Cayuga Lake out of Taughannock 2/24
Met my buddy Mike at the launch at around 10 am with pike and salmon as the target. By 10:30 or so we were launched. Air temps were in the upper 20s and we were the 4th rig in the lot. Two more boats launched after us. People are really enjoying the great winter salmon fishing on Cayuga and Seneca Lakes this year! The launch area was slick and previous fishermen had to break a little ice to get out. FWIW – The outlet area was dug out and the shallowest area is just in from the bridge (on the marina side.) But overall, I appreciate the efforts of the park personnel in dredging the launch area a little bit!
We worked some salmon areas south of the park with our fly-rods. Our first area didn’t produce anything, but further down the lake we found some fish. I had the first grab with a nice 19″ landlocked salmon that I kept. It hit a bionic smelt fly on an intermediate line. Then Mike scored on the same pattern with a 21 1/2″ beauty that he released. A 12″er followed for him. His fish came on Type 3 sinking lines.
At around 1:45 pm we started pike fishing. Water in the southern portions of the lake was a frigid 32.4 degrees on top! Keep in mind that as water gets cooler it sinks until it cools to 39 degrees. 39 is the densest water gets. So as it cools down below 39 degrees it floats. Thus the surface temps were the coldest water in the area, but water underneath it was likely 35 to 37 degrees or something like that.
The runoff from last Friday’s thaw made the south end of the lake a bit murky. Although fly-fishing is my favorite way to catch pike, I guide a lot of spin-fishers for them, so I brought along a spinning set-up with a swimbait. I wanted to see what it felt like working the swimbait with my 7′ Fenwick MH HMG rod and smoke colored Fireline. The Fireline was a little difficult to see. In the future I may go to the Crystal Fireline. It’s hard to say. With good polarized glasses I could watch the line. Mike was working a new integrated shooting head setup.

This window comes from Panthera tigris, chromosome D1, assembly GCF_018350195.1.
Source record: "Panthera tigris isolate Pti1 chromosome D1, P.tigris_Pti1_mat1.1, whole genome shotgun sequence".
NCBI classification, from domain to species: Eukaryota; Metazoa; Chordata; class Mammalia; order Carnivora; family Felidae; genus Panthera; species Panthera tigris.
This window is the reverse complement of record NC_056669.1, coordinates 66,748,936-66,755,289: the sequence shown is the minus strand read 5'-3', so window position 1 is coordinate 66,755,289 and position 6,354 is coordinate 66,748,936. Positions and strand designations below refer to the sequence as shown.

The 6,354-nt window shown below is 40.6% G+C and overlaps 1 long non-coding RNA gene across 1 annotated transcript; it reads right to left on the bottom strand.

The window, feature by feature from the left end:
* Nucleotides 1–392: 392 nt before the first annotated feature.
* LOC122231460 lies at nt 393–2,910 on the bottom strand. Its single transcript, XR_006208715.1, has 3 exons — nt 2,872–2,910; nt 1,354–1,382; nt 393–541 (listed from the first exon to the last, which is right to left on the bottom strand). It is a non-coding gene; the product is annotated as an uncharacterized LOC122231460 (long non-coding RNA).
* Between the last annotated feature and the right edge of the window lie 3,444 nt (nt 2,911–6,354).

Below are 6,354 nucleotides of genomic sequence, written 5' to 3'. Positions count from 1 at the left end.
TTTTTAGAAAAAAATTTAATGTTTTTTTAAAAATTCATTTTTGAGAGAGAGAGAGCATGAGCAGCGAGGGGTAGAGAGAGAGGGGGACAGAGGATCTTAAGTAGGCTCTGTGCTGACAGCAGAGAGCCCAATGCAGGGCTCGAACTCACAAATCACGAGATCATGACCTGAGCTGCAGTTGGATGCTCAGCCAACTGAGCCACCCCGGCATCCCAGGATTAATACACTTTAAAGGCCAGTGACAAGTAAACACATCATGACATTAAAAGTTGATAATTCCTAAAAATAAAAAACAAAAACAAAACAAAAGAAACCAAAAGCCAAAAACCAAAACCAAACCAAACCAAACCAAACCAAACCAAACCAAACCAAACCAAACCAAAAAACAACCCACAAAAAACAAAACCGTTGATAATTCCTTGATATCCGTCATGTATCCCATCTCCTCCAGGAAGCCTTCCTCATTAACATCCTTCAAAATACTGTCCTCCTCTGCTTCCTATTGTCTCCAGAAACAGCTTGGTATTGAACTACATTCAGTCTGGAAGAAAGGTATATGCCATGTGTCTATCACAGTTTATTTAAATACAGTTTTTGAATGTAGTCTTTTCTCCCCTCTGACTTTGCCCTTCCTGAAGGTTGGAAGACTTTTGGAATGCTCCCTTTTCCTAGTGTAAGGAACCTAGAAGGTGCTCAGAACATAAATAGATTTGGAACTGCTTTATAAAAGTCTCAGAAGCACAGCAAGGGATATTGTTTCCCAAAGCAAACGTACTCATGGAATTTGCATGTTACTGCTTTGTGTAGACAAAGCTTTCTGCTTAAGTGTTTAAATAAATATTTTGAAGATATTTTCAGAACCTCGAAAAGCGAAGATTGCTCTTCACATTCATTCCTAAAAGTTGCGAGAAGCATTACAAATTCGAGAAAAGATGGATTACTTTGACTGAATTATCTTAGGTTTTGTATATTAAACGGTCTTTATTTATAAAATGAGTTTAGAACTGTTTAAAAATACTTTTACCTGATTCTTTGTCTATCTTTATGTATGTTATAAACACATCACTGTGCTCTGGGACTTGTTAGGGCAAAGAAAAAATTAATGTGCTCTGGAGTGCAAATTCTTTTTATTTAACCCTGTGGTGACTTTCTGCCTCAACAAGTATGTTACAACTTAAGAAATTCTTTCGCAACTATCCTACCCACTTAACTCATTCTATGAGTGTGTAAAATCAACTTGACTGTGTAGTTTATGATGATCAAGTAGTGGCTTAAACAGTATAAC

I caught the first pike on a chart. swimbait. It was around 24″. The spinning set-up performed very well and I had no problems detecting bites and setting the hook. I then landed another pike around 32″, lost a good one and then landed another around 33″ to 34″. By then I had a good idea of where the fish were and how they were hitting. So I started fly-casting with my 8 wt. fly rod with a type 6 full sinking line. I landed another 24″ to 25″ pike on the fly and then another around 32″ or so. The fish were hitting lethargically but fighting pretty well. We think Mike’s set up was sinking too quickly and required too fast of a strip to be effective, so he switched to a Type 6 setup. If I remember right, I got one more in the low 30s.
The fish were really grabbing good, but for the most part fishing the flies painfully slow was the key. This is where fly-fishing excels! I used a heavily dressed streamer that sank slowly. My next fish hit without my moving the fly at all. I made a cast, let the fly sink, felt a jerk and set the hook into a very solid fish. Big pike tend to move at a right angle when hooked. I’ve landed a couple 40″ fish on Seneca and Cayuga Lakes fly-fishing and that’s what they did. I was able to land the fish without any problems even with a lit cigar in my mouth. Well there was one problem – the numerous cuts I got when the gill rakes scraped my hand as they flared open! This was probably my best Finger Lakes northern. Mike’s measuring tape on his boat only read to 36″ and that’s what we had from the fish’s tail to her eye! Add in another 4″ to 5″ of mouth and you have a 41″ northern. The head on this fish was HUGE!!! Not superfat, but a beast. (I don’t recommend weighing any big fish to be released. They thrash on a scale and rip themselves apart, plus their organs get compressed vertically. It’s never a good idea.) We took one quick photo and let her go unharmed. Once Mike switched his setup, he landed a couple decent pike.
Overall some terrific pike action on Cayuga. The fish, for the most part were very healthy looking and clean. No lamprey signs and no outward signs of disease. No ice fishing is the main reason Cayuga produces some good pike on its south end. Add in good lamprey control, light winter fishing pressure and some “catch and release,” and banner days are possible.